The Integrated Corridor Management: Implementation Guide and Lessons Learned document is intended for use by adopters of integrated corridor management (ICM) approaches and strategies to address congestion and travel time reliability issues within specific travel corridors. It introduces the topic of ICM and identifies the type of information system, known as the integrated corridor management system (ICMS), used to support transportation network managers and operators in applying ICM.
The U.S. DOT partnered with eight transportation agencies in large metropolitan areas, referred to as "Pioneer Sites," to research effective means of implementing ICM approaches in their major travel corridors. The guide discusses lessons learned that arose during the U.S. Department of Transportation’s (U.S. DOT’s) research initiative.
After the critical design review (CDR) has been completed and the detailed design has been approved, system development and implementation, also known as build and test, can begin. At this point system components (hardware, software, mechanical devices, or even manual processes) can be built or developed per the approved detailed design document (DDD). Additionally, if commercial products are going to be used, they can now be purchased. After components are built, developed, or purchased they can then be tested, integrated, and implemented.
The following lessons learned apply to system development and implementation of an ICM program.
- Develop prototypes that can be demonstrated with actual field equipment hardware and software. – The system should be demonstrated on an actual workstation mock-up.
- Provide an Independent Contractor Test Team. – Confirm adequate coverage in specifications to assure this standard development process protocol.
- Conduct operator training before testing is to begin. Conduct training early enough in the project to provide available and qualified resources to support testing activities.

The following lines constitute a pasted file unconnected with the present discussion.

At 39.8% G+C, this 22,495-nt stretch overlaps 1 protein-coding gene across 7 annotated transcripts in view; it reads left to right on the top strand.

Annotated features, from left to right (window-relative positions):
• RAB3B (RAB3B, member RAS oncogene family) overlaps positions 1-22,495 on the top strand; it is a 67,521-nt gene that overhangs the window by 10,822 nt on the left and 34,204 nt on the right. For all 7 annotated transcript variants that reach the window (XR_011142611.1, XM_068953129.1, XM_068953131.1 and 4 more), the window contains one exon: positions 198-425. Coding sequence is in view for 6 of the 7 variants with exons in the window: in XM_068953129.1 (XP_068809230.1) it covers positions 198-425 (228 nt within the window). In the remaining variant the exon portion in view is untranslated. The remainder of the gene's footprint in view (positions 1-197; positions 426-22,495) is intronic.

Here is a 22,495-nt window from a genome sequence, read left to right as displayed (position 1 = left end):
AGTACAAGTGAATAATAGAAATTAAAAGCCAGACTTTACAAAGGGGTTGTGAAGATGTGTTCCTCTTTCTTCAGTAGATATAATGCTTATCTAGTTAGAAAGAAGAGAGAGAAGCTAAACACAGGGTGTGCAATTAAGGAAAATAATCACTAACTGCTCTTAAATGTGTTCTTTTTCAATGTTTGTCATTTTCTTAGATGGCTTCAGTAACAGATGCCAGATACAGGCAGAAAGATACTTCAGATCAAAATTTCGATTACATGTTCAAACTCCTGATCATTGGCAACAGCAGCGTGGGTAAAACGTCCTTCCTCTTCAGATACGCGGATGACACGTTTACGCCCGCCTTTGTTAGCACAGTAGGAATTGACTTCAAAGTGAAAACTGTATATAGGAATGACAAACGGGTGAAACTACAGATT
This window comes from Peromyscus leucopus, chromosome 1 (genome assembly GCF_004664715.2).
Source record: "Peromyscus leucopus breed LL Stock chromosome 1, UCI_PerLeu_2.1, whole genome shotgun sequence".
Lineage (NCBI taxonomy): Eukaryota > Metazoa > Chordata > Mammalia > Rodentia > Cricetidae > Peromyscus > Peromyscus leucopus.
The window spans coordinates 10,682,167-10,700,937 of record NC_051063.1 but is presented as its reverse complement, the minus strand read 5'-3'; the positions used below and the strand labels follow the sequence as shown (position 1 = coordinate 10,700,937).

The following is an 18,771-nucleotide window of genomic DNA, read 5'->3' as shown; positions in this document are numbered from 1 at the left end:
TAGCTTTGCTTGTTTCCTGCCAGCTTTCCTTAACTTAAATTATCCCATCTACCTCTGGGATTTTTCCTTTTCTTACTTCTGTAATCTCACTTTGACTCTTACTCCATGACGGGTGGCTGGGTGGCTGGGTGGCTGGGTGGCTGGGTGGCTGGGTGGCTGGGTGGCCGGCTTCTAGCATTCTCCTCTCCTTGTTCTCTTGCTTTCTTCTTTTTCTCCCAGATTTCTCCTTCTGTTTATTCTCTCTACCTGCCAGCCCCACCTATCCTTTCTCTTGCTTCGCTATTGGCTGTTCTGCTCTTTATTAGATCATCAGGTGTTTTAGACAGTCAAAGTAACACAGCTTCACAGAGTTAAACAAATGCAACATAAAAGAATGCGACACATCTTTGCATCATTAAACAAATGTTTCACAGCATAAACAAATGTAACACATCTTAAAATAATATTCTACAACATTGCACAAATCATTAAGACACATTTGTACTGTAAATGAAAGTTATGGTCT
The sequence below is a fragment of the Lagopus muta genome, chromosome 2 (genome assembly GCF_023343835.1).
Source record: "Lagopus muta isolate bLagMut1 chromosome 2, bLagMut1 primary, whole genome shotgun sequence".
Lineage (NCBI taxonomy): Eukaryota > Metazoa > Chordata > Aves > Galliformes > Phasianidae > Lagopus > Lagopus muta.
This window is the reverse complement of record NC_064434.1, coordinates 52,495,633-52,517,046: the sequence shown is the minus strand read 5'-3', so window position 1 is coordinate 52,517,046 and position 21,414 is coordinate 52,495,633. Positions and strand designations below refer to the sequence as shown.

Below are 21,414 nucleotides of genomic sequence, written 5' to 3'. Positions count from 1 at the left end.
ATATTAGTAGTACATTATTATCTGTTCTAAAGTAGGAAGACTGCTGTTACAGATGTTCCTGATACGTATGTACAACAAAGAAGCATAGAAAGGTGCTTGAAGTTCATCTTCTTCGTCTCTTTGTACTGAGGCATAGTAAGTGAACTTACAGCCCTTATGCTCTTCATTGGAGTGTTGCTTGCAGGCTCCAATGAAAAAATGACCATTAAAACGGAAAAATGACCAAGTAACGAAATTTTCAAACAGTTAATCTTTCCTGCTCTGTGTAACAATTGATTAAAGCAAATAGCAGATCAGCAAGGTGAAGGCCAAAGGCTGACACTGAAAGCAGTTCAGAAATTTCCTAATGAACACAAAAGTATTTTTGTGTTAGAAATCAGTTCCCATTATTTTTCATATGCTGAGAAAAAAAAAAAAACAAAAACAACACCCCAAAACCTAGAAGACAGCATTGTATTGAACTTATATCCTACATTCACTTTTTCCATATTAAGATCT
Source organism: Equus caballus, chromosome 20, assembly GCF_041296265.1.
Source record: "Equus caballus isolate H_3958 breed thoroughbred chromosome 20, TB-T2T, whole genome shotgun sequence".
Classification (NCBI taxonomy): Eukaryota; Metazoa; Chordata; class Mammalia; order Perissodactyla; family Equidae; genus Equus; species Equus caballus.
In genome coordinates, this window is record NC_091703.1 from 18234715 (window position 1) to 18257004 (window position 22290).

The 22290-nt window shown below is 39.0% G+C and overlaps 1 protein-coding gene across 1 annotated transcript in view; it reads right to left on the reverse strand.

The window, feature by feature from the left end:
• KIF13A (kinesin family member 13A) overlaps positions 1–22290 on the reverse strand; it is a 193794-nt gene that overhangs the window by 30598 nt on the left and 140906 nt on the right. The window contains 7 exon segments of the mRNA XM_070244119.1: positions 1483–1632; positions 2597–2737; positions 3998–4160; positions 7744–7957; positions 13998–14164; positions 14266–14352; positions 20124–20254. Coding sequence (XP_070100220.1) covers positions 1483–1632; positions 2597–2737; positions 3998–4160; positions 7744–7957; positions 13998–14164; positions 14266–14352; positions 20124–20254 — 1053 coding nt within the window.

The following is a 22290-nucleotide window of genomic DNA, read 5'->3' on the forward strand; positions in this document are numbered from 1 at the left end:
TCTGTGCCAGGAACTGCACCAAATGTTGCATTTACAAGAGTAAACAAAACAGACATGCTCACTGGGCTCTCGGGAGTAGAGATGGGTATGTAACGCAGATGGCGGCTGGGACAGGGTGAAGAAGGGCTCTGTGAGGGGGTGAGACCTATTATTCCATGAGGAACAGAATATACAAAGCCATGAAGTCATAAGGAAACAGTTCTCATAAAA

- Test every change no matter how small. Thorough and realistic testing at every stage of system implementation, involving the owning agency in testing, and testing every change no matter how small and seemingly inconsequential, helps with progress monitoring and avoids expensive and time-consuming field retrofits.
- Use a qualified independent verification consultant. Using a qualified independent verification consultant was a contractual requirement of the agency and is felt to have been critical to the success that was achieved.
- Require strong system engineering qualifications of software contractors. The contract required that the software contractor have a solid history of using systems engineering and also required that the winning contractor bring its documented internal systems engineering processes to the project and train the agency in its use.
NOTE: Because the Pioneer Sites are in the early stages of systems operations of the ICMS, the build and tests lessons are still being developed; therefore, these lessons are excerpted from the Systems Engineering Guidebook for ITS section 5 – Case Studies Key Lessons. The three case studies included the New York City Transit Automatic Train Supervision system, the City of Baltimore Integrated Traffic Management System, and the Maryland CHART incident management.
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